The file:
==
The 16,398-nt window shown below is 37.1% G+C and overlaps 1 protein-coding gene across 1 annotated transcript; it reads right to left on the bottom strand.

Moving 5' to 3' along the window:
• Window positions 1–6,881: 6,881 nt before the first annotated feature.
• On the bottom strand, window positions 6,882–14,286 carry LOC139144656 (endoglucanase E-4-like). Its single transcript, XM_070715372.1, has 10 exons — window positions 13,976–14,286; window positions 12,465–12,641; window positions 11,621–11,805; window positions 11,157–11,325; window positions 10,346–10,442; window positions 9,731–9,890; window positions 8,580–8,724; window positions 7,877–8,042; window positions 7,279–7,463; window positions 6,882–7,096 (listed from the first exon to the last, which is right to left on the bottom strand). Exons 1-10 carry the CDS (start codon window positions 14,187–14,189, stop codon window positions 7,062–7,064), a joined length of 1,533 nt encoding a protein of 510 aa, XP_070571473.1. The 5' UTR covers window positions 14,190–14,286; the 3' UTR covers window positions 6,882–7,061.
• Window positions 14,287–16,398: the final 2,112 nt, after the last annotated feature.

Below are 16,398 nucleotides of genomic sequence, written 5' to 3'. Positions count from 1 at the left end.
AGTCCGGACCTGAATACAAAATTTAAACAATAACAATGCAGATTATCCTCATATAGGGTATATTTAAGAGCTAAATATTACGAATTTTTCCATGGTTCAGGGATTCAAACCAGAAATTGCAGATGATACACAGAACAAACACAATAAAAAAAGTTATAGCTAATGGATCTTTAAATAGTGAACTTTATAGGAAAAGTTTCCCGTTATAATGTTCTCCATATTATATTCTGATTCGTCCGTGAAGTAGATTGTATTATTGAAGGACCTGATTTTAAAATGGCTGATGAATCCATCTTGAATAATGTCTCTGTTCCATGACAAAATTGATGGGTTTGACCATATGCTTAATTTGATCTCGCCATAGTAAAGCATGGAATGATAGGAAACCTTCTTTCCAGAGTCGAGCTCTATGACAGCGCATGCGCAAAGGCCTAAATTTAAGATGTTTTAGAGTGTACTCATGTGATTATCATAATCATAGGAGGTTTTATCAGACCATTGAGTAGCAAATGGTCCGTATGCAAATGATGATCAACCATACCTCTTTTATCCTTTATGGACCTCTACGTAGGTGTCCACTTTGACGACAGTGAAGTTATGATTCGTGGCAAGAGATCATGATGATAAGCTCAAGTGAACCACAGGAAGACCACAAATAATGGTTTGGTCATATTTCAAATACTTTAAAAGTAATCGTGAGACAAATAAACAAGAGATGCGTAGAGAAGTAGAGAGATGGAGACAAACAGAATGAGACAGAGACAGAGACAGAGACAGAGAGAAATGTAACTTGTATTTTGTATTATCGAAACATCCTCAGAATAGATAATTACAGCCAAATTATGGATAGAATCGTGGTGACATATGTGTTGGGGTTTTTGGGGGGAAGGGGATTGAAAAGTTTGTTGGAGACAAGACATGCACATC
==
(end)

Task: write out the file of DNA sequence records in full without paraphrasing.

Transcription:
The 16,398-nt window shown below is 37.1% G+C and overlaps 1 protein-coding gene across 1 annotated transcript; it reads right to left on the bottom strand.

Moving 5' to 3' along the window:
• Window positions 1–6,881: 6,881 nt before the first annotated feature.
• On the bottom strand, window positions 6,882–14,286 carry LOC139144656 (endoglucanase E-4-like). Its single transcript, XM_070715372.1, has 10 exons — window positions 13,976–14,286; window positions 12,465–12,641; window positions 11,621–11,805; window positions 11,157–11,325; window positions 10,346–10,442; window positions 9,731–9,890; window positions 8,580–8,724; window positions 7,877–8,042; window positions 7,279–7,463; window positions 6,882–7,096 (listed from the first exon to the last, which is right to left on the bottom strand). Exons 1-10 carry the CDS (start codon window positions 14,187–14,189, stop codon window positions 7,062–7,064), a joined length of 1,533 nt encoding a protein of 510 aa, XP_070571473.1. The 5' UTR covers window positions 14,190–14,286; the 3' UTR covers window positions 6,882–7,061.
• Window positions 14,287–16,398: the final 2,112 nt, after the last annotated feature.

Below are 16,398 nucleotides of genomic sequence, written 5' to 3'. Positions count from 1 at the left end.
AGTCCGGACCTGAATACAAAATTTAAACAATAACAATGCAGATTATCCTCATATAGGGTATATTTAAGAGCTAAATATTACGAATTTTTCCATGGTTCAGGGATTCAAACCAGAAATTGCAGATGATACACAGAACAAACACAATAAAAAAAGTTATAGCTAATGGATCTTTAAATAGTGAACTTTATAGGAAAAGTTTCCCGTTATAATGTTCTCCATATTATATTCTGATTCGTCCGTGAAGTAGATTGTATTATTGAAGGACCTGATTTTAAAATGGCTGATGAATCCATCTTGAATAATGTCTCTGTTCCATGACAAAATTGATGGGTTTGACCATATGCTTAATTTGATCTCGCCATAGTAAAGCATGGAATGATAGGAAACCTTCTTTCCAGAGTCGAGCTCTATGACAGCGCATGCGCAAAGGCCTAAATTTAAGATGTTTTAGAGTGTACTCATGTGATTATCATAATCATAGGAGGTTTTATCAGACCATTGAGTAGCAAATGGTCCGTATGCAAATGATGATCAACCATACCTCTTTTATCCTTTATGGACCTCTACGTAGGTGTCCACTTTGACGACAGTGAAGTTATGATTCGTGGCAAGAGATCATGATGATAAGCTCAAGTGAACCACAGGAAGACCACAAATAATGGTTTGGTCATATTTCAAATACTTTAAAAGTAATCGTGAGACAAATAAACAAGAGATGCGTAGAGAAGTAGAGAGATGGAGACAAACAGAATGAGACAGAGACAGAGACAGAGACAGAGAGAAATGTAACTTGTATTTTGTATTATCGAAACATCCTCAGAATAGATAATTACAGCCAAATTATGGATAGAATCGTGGTGACATATGTGTTGGGGTTTTTGGGGGGAAGGGGATTGAAAAGTTTGTTGGAGACAAGACATGCACATC